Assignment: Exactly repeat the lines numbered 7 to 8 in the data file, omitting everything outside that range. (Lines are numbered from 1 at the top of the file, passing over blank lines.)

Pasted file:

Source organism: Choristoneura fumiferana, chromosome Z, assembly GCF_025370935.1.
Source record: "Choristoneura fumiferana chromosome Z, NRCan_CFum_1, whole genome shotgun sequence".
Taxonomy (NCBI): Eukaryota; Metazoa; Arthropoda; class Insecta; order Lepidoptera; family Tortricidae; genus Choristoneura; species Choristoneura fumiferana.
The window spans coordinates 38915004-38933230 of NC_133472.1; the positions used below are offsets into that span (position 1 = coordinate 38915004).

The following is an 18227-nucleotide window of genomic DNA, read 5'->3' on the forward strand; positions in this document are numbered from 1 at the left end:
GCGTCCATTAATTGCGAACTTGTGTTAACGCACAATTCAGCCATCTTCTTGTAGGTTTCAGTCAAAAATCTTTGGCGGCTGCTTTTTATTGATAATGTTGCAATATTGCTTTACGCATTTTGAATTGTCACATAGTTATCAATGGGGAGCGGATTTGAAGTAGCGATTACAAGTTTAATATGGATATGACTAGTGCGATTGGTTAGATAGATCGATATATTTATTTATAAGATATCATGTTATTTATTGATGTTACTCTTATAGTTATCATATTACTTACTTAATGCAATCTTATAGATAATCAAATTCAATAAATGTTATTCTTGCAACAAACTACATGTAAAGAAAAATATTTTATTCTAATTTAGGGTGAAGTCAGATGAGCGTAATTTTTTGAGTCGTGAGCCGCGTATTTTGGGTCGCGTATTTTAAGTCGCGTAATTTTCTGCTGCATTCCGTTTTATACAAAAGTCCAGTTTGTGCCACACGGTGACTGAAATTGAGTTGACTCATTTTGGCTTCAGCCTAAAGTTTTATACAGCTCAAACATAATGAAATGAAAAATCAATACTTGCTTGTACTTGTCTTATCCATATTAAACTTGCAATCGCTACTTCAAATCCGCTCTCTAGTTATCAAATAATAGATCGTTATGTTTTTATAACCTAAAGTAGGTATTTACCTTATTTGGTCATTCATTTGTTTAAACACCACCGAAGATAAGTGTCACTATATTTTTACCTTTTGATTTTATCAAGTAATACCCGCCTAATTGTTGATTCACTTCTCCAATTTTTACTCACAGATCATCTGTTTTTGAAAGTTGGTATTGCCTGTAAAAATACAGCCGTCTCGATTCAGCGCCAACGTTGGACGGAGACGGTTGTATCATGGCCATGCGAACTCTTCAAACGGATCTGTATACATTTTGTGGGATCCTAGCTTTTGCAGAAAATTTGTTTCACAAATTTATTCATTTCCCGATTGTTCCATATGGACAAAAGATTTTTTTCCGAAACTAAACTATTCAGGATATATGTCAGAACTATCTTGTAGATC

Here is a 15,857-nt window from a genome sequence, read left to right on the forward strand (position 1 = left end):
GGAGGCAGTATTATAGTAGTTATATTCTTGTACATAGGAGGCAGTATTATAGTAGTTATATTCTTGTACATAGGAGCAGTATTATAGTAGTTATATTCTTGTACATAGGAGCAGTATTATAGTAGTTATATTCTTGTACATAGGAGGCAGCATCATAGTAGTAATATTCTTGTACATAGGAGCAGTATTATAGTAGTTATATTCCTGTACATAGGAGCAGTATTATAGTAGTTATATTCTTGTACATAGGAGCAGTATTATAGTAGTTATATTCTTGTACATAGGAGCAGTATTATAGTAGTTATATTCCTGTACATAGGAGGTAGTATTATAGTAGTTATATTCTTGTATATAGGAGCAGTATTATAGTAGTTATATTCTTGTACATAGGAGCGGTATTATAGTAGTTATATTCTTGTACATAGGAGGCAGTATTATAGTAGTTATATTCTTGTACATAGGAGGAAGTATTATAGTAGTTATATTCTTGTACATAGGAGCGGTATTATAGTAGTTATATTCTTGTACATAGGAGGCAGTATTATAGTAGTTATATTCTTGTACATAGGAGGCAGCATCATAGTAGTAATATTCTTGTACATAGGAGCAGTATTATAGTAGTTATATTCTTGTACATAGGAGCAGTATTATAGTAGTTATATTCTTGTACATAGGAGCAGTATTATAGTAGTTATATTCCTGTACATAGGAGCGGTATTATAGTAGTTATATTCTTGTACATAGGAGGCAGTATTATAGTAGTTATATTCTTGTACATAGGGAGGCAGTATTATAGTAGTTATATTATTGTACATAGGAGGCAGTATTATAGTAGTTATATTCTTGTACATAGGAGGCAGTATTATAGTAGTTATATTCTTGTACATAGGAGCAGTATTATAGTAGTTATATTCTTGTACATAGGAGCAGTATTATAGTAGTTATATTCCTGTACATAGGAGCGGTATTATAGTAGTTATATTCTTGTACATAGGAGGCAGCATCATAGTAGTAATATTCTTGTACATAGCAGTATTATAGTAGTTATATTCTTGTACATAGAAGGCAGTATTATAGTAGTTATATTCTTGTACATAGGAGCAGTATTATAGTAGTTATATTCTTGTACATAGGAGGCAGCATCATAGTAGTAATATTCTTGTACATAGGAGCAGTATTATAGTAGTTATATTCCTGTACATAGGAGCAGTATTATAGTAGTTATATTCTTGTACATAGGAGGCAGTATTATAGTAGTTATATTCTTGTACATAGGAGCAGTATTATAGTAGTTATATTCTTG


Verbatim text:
Here is a 15,857-nt window from a genome sequence, read left to right on the forward strand (position 1 = left end):
GGAGGCAGTATTATAGTAGTTATATTCTTGTACATAGGAGGCAGTATTATAGTAGTTATATTCTTGTACATAGGAGCAGTATTATAGTAGTTATATTCTTGTACATAGGAGCAGTATTATAGTAGTTATATTCTTGTACATAGGAGGCAGCATCATAGTAGTAATATTCTTGTACATAGGAGCAGTATTATAGTAGTTATATTCCTGTACATAGGAGCAGTATTATAGTAGTTATATTCTTGTACATAGGAGCAGTATTATAGTAGTTATATTCTTGTACATAGGAGCAGTATTATAGTAGTTATATTCCTGTACATAGGAGGTAGTATTATAGTAGTTATATTCTTGTATATAGGAGCAGTATTATAGTAGTTATATTCTTGTACATAGGAGCGGTATTATAGTAGTTATATTCTTGTACATAGGAGGCAGTATTATAGTAGTTATATTCTTGTACATAGGAGGAAGTATTATAGTAGTTATATTCTTGTACATAGGAGCGGTATTATAGTAGTTATATTCTTGTACATAGGAGGCAGTATTATAGTAGTTATATTCTTGTACATAGGAGGCAGCATCATAGTAGTAATATTCTTGTACATAGGAGCAGTATTATAGTAGTTATATTCTTGTACATAGGAGCAGTATTATAGTAGTTATATTCTTGTACATAGGAGCAGTATTATAGTAGTTATATTCCTGTACATAGGAGCGGTATTATAGTAGTTATATTCTTGTACATAGGAGGCAGTATTATAGTAGTTATATTCTTGTACATAGGGAGGCAGTATTATAGTAGTTATATTATTGTACATAGGAGGCAGTATTATAGTAGTTATATTCTTGTACATAGGAGGCAGTATTATAGTAGTTATATTCTTGTACATAGGAGCAGTATTATAGTAGTTATATTCTTGTACATAGGAGCAGTATTATAGTAGTTATATTCCTGTACATAGGAGCGGTATTATAGTAGTTATATTCTTGTACATAGGAGGCAGCATCATAGTAGTAATATTCTTGTACATAGCAGTATTATAGTAGTTATATTCTTGTACATAGAAGGCAGTATTATAGTAGTTATATTCTTGTACATAGGAGCAGTATTATAGTAGTTATATTCTTGTACATAGGAGGCAGCATCATAGTAGTAATATTCTTGTACATAGGAGCAGTATTATAGTAGTTATATTCCTGTACATAGGAGCAGTATTATAGTAGTTATATTCTTGTACATAGGAGGCAGTATTATAGTAGTTATATTCTTGTACATAGGAGCAGTATTATAGTAGTTATATTCTTG